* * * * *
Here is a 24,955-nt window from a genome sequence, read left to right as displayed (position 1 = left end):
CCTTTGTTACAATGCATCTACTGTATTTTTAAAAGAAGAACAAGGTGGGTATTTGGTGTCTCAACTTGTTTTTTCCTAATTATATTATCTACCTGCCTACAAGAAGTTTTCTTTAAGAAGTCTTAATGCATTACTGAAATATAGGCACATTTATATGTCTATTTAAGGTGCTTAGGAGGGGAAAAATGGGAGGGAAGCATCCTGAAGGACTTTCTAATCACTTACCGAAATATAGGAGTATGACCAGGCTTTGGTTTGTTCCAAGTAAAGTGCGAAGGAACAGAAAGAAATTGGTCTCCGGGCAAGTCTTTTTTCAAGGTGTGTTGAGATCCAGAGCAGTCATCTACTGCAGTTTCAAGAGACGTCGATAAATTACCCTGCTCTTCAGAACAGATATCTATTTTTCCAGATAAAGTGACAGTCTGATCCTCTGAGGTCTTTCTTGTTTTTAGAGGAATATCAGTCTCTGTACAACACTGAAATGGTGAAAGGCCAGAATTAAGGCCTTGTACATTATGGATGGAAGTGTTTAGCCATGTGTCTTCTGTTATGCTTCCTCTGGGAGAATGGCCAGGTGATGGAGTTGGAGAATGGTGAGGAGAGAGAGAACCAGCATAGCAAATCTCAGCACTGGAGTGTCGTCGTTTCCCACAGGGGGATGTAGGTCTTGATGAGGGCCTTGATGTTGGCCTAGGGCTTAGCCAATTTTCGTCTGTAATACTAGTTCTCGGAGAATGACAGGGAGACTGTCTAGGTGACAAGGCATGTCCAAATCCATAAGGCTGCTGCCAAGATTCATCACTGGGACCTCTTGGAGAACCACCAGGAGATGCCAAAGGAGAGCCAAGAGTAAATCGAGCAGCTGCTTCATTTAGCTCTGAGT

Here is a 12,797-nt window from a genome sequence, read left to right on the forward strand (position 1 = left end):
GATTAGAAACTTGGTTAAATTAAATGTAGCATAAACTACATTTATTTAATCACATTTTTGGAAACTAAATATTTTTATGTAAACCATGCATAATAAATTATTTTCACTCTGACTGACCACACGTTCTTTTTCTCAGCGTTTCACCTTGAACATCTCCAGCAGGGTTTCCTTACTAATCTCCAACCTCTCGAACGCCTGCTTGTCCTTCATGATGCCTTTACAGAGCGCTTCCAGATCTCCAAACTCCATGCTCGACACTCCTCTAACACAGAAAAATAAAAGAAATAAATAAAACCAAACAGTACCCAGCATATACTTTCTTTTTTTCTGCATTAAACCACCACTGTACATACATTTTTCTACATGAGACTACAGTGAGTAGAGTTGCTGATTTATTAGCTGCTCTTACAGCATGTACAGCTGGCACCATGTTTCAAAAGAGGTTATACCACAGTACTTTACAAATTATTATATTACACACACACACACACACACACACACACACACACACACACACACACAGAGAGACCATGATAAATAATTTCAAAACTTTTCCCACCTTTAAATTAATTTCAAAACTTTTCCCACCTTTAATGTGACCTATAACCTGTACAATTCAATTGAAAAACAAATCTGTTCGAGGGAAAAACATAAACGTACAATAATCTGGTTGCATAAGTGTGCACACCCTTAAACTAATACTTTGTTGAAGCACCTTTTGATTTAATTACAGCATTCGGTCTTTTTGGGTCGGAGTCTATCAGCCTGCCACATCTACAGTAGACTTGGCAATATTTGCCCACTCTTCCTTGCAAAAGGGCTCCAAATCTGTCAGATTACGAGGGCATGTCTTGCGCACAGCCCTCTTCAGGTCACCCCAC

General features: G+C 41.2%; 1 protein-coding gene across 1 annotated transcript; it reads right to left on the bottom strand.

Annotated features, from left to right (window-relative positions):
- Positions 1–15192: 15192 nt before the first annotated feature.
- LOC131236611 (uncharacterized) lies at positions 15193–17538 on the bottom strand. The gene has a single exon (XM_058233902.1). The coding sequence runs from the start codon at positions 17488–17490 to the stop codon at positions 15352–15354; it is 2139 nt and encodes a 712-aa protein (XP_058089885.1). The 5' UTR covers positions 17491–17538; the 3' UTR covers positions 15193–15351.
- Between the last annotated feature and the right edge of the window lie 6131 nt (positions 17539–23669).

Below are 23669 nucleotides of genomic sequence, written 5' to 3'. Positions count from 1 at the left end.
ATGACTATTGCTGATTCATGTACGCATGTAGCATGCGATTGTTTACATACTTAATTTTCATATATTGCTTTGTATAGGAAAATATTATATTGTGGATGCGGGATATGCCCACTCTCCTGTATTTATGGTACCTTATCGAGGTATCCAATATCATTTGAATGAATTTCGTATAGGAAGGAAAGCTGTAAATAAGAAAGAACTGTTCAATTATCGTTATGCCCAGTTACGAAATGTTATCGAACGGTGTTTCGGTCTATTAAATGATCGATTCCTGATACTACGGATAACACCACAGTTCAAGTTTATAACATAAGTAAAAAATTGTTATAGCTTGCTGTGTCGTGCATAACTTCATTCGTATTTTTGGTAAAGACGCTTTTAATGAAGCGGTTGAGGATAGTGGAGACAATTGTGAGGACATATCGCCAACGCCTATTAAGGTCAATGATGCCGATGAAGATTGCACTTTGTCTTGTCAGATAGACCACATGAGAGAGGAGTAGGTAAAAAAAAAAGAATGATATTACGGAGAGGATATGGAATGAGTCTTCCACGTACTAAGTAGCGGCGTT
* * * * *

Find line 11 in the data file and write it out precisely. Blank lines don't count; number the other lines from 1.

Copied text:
ATGACTATTGCTGATTCATGTACGCATGTAGCATGCGATTGTTTACATACTTAATTTTCATATATTGCTTTGTATAGGAAAATATTATATTGTGGATGCGGGATATGCCCACTCTCCTGTATTTATGGTACCTTATCGAGGTATCCAATATCATTTGAATGAATTTCGTATAGGAAGGAAAGCTGTAAATAAGAAAGAACTGTTCAATTATCGTTATGCCCAGTTACGAAATGTTATCGAACGGTGTTTCGGTCTATTAAATGATCGATTCCTGATACTACGGATAACACCACAGTTCAAGTTTATAACATAAGTAAAAAATTGTTATAGCTTGCTGTGTCGTGCATAACTTCATTCGTATTTTTGGTAAAGACGCTTTTAATGAAGCGGTTGAGGATAGTGGAGACAATTGTGAGGACATATCGCCAACGCCTATTAAGGTCAATGATGCCGATGAAGATTGCACTTTGTCTTGTCAGATAGACCACATGAGAGAGGAGTAGGTAAAAAAAAAAGAATGATATTACGGAGAGGATATGGAATGAGTCTTCCACGTACTAAGTAGCGGCGTT